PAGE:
Friday, April 01, 2016

What will climate change mean for Borneo’s carnivorous pitcher-plants?


  • Pitcher-plants of the genus Nepenthes are tropical carnivorous plants that trap and digest insects.
  • Some of Borneo's pitcher plants inhabit a broad altitudinal range in its mountainous forests, while others are limited to a narrow band.
  • Models indicate that one of these narrow-band species will go extinct by 2050 if current warming trends continue.

Nepenthes, or tropical pitcher plants, are a genus of carnivorous plants well known for their intricate and beautiful pitcher-shaped leaves that trap and digest insects. The genus is comprised of approximately 150 species, most of which are endemic to the Old World Tropics.

The greatest diversity of Nepenthes are found in Borneo, Sumatra and the Philippines. Plants within the Nepenthes genus grow within a broad altitude range from sea level to 3,400 meters (11,100 feet). But some species are restricted to narrower ranges, and may face extinction in a warming world.

At 140 million years old, the Borneo rainforest is one of the oldest rainforests in the world. Approximately 15,000 species of flowering plants and 3,000 tree species comingle and compete for space in this dense plant community.

The Borneo rainforest is also home to various indigenous peoples, a treasure trove of medicinal plants, and a rich collection of carnivorous plants. Carnivorous plants can be found throughout Borneo but one especially accessible area to visit tropical pitcher plants is in Bako National Park.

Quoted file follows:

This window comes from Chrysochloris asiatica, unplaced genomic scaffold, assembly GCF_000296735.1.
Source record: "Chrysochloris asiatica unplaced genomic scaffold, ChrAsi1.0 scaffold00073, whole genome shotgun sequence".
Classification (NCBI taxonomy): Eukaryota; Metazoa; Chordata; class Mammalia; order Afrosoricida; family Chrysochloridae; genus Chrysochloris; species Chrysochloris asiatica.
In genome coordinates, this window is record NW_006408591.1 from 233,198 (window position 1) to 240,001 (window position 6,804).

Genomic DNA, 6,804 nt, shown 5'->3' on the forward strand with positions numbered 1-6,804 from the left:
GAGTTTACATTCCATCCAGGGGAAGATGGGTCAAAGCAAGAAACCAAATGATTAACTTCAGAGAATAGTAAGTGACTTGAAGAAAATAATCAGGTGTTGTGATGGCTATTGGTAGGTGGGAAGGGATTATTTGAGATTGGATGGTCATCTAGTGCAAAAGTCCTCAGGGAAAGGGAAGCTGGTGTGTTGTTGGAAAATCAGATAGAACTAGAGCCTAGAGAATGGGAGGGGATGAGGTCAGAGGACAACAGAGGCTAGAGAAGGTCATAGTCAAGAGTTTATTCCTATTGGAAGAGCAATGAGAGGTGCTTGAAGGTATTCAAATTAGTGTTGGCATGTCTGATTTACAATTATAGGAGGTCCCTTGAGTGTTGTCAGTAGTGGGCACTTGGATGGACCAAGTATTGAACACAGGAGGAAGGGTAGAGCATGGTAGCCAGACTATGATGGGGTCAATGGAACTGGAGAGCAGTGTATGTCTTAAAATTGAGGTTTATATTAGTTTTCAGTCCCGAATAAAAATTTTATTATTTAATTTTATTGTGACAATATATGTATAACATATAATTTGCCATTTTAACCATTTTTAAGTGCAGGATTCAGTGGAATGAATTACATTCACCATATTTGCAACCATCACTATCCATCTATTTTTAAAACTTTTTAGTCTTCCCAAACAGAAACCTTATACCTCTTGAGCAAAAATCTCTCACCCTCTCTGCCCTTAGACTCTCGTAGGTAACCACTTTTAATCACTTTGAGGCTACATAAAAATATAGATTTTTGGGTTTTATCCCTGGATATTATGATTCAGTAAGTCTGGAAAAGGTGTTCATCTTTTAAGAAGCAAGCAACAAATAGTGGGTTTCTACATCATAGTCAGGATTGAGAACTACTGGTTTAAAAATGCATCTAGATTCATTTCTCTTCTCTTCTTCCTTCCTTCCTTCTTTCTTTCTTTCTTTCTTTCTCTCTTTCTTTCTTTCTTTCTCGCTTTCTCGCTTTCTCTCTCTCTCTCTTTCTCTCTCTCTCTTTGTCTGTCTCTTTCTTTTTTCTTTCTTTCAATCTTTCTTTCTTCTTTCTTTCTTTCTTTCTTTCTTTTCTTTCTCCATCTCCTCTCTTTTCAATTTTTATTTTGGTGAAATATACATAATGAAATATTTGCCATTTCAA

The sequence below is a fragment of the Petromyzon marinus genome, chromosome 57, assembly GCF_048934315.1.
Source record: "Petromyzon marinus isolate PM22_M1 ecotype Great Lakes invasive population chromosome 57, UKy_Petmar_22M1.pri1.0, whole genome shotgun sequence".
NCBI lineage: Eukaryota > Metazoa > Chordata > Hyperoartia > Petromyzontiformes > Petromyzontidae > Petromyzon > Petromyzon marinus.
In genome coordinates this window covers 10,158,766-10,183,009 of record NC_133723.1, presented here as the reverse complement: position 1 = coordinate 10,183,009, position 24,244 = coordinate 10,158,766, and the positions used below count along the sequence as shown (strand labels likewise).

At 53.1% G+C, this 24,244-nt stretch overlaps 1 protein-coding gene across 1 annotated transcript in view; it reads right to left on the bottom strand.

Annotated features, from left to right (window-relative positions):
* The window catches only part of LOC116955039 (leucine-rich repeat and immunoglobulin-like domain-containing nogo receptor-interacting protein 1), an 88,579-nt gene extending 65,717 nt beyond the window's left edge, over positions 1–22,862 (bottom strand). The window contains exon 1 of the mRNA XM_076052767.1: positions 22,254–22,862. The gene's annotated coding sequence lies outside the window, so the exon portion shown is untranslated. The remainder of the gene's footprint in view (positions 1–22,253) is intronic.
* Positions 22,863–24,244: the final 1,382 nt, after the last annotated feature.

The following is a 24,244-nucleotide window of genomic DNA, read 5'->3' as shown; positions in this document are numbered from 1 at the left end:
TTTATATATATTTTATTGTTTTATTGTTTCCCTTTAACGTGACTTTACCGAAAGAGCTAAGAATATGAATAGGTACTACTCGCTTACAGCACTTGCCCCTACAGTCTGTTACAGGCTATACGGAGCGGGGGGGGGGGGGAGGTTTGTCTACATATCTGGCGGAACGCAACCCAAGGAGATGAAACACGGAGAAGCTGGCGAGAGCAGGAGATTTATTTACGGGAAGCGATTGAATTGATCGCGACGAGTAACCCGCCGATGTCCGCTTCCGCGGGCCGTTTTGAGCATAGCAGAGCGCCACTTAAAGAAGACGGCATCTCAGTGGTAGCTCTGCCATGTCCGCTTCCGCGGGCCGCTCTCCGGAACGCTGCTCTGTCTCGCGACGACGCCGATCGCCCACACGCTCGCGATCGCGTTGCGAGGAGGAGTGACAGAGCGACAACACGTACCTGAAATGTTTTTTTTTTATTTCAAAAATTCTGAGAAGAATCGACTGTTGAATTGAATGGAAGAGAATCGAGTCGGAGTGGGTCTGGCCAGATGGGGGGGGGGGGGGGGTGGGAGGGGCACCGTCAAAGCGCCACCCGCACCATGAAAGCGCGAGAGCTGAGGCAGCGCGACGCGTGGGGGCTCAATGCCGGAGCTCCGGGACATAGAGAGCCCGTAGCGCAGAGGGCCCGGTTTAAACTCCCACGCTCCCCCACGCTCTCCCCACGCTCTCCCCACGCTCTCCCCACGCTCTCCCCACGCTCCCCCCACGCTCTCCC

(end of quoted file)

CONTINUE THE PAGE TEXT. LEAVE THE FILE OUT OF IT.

Bako National Park is the oldest National Park in the Sarawak region of Malaysian Borneo. The park is close enough to the city of Sarawak to visit in one day. Once in the park, hikers can explore the intertidal zone of the South China Sea and trek into steep regions of montane forest in the same day. Wildlife is abundant.

One particular trail, the Lintang Trail, leads hikers along mangrove boardwalks near the Park headquarters and up a steep sandstone escarpment. Hikers eventually reach a plateau area that is part keranga, or dry heath forest, and part bare sandstone rock. It doesn’t take a well-trained botanist to spot abundant tropical pitcher plants while hiking around the Lintang trail. 

Nepenthes are everywhere along the trail and appear quite healthy. Multiple Nepenthes species thrive in Bako National Park, but one species, Raffles’ pitcher-plant (N. rafflesiana), is particularly well represented along this trail.

Raffles’ pitcher-plants grow happily in various microenvironments: peat swamp forests, heath forests, cliffsides and keranga forest. Furthermore, this species lives within a broad altitude range, and is found at sea level all the way up to 1,500 meters (5,000 feet).

Thanks in part to its flexible altitude range, this Nepenthes species enjoys healthy population numbers and is currently listed as a Least Concern species on the IUCN list of endangered species.

Now, let’s compare this scenario with another tropical pitcher plant living in Borneo, the large-leaved pitcher-plant, (Nepenthes macrophylla). Unlike Raffle’s pitcher plant, this species can tolerate only a narrow range in altitude, growing exclusively on mossy ridges along Mount Trusmadi between 2,000 and 2,600 meters (6,500 and 8,200 feet) (Clarke, 1997.) Mount Trusmadi is located in Sabah, the eastern region of Borneo.

The peak of Mount Trusmadi sits at 2642 meters (8667 feet), so the narrow altitude range of the large-leaved pitcher-plant extends almost up to the summit. Due in part to this restrictive geographic range, the population of this Nepenthes species is in a precarious situation, and is currently listed as Critically Endangered on the IUCN list.

Okay, so what are the most probable fates of these two different Nepenthes species in the next 100 years as the world warms? Would populations of large-leaved and Raffles’ pitcher-plants be impacted by the predicted rise in global temperatures?

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